Cinqo de Mayo
Brits love Mexican street food. Fajitas have become a dinner-time staple and there’s a burrito bar on every high street.
The food is fast, fun and sociable. It’s perfect for a party.
Food is also a big part of Mexico and America’s Cinqo de Mayo (5 May) celebration.
Even if your bar or restaurant does not ordinarily serve Mexican food, Cinqo de Mayo falls on a weekend this year, so it is the perfect opportunity to have your own Mexican themed night complete with everyone’s favourite street food and tequila-based cocktails.
You could even put your own twist on Mexican food by wrapping your normal menu in a burrito.
British mushroom season
Nutrient-packed mushrooms are appearing everywhere these days.
Pintrest searches for the mushrooms were up 64% last year as more and more people look for new and exciting ways to eat the low-carb fungus.
Mushrooms grow all year round, but September, October and November tend to be the best times to find a large variety of wild mushrooms in the UK.
Jumping on popular food trends is a great way for restaurants to get noticed on Facebook and Instagram and in traditional and other digital media. But it requires a little imagination.
This year, you can look beyond the Closed Cup, Button and Chestnut and experiment with of some of the weirdest wild mushrooms you can find.
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Not only do these artisanal mushrooms look funky, but they also taste great.
We know mushrooms aren’t for everyone. But love them or hate them, they are always good for getting a conversation started.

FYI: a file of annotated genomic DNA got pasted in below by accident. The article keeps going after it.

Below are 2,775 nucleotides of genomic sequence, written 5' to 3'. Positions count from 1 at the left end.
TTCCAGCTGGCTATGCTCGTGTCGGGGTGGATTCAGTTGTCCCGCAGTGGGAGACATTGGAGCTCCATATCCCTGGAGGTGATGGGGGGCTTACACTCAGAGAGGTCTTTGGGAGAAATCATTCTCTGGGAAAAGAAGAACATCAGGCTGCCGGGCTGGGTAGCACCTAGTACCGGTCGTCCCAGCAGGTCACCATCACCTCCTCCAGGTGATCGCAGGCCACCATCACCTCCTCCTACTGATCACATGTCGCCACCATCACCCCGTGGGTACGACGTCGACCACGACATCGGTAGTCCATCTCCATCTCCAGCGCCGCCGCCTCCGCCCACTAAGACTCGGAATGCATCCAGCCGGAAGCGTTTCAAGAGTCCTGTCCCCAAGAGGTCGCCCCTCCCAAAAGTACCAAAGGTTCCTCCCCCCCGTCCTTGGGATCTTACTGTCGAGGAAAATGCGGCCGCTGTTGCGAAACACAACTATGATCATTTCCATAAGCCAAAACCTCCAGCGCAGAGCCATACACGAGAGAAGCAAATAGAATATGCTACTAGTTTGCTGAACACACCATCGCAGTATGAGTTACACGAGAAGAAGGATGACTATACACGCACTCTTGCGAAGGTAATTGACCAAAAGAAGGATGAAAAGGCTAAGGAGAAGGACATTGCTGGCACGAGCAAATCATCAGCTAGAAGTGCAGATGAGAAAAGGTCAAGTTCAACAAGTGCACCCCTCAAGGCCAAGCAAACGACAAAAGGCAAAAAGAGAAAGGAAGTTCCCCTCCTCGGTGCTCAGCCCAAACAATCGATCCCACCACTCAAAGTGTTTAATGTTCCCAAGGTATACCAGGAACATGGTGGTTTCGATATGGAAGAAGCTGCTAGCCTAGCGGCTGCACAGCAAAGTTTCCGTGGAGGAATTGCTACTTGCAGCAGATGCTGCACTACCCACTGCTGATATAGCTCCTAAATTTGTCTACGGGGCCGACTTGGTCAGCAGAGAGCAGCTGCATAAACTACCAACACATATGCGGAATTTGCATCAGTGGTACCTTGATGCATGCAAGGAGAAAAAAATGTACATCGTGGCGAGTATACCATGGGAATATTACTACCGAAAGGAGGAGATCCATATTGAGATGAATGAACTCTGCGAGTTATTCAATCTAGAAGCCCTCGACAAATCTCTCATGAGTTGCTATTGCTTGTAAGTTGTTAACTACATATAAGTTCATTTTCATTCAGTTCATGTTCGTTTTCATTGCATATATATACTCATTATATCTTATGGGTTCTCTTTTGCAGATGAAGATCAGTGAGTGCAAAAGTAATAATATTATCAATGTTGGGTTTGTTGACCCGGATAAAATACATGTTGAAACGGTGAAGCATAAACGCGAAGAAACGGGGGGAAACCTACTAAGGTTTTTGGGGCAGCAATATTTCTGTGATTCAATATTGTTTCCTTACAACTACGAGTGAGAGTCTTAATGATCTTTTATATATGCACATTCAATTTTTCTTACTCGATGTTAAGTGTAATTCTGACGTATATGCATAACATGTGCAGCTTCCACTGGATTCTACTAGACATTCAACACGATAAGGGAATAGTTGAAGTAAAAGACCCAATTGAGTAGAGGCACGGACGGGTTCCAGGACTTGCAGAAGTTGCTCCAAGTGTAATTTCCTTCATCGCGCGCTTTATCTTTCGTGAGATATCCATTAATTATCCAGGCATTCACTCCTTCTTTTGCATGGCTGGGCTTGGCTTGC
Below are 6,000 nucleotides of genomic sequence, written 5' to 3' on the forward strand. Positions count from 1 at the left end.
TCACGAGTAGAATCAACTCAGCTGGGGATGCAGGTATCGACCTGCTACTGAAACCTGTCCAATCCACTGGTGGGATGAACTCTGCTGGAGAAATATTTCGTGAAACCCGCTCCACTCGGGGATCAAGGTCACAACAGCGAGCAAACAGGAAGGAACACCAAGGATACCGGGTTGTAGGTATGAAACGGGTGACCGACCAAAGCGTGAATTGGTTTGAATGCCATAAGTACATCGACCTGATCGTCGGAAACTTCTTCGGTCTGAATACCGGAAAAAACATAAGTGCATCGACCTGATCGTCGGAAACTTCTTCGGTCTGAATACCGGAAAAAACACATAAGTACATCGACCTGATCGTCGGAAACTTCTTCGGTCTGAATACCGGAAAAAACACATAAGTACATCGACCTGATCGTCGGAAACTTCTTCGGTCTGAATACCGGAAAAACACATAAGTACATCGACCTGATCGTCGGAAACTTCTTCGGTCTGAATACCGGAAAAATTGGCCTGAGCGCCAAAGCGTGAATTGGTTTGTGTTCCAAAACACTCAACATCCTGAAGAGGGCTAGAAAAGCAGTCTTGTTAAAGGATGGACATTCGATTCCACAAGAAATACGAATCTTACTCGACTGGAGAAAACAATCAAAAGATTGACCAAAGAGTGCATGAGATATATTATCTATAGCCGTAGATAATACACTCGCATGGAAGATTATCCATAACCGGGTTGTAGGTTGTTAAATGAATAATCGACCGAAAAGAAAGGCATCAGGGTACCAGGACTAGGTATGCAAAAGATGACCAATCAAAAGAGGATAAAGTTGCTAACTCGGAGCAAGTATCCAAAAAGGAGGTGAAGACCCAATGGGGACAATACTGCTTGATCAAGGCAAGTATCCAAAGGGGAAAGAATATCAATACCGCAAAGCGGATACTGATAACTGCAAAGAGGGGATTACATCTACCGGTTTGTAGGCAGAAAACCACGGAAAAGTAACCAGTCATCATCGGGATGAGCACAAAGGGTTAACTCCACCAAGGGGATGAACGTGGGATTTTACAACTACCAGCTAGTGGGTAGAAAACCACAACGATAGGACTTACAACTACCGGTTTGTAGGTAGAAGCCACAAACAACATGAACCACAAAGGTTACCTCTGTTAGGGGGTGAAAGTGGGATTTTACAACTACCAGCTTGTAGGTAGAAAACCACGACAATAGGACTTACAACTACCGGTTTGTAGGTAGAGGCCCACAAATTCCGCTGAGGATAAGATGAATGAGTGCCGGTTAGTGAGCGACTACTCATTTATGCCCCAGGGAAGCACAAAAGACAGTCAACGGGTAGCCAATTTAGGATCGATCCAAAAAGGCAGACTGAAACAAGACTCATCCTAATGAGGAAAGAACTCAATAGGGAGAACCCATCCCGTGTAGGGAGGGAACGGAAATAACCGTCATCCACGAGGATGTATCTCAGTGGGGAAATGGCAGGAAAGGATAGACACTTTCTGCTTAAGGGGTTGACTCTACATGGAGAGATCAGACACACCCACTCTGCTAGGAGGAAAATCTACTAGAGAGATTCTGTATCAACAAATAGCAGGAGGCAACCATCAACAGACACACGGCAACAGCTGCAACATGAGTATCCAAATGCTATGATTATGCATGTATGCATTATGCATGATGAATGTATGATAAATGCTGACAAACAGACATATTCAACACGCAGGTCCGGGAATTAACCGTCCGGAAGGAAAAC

Equal Pay Day
Equal pay day is how far into the year women must work to earn what mean earned in the previous year.
Worked out with the average difference in earnings, the day varies from year to year and from country to country but last year in the UK it was on November 10.
After this date, campaigners say, women are effectively working for free.
Spurred on by the #MeToo movement, the gender pay gap has become an issue that keeps hitting the headlines and has put pressure on government and employers to make changes.
One novel way that cafes, bars and restaurants can embrace the spirit of equal pay day is by launching a price structure based on women.
In Melbourne, one café owner got coverage in a huge range of national and international newspapers when her vegan café, The Handsome Her, asked men to pay 18% more than women.
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Our resident artist Jules Baby who’s sign went viral when we first opened last year. 🤙☝️ . . . . . #handsomeher #handsomecoffee #veganbrunswick #specialtycoffee #feminism #breakfastinmelbourne #brunswick #vegansofmelbourne #brunswickcafe #vegansofinstagram #melbournefood #melbournecafe #melbournecafes #vegan #veganfood #veganfoodhare #veganmelbourne #brunch #melbournebrunch #prilaga #whatveganseat #melbournefoodies #specialtycoffeeroasters #veganbreakfast #vegansofig #veganlife #veganeats #veganism #veganlifestyle
On Equal Pay Day 2019, your business could make similar headlines by asking men to pay a voluntary surcharge. Voluntary because otherwise you might fall foul of gender discrimination legislation.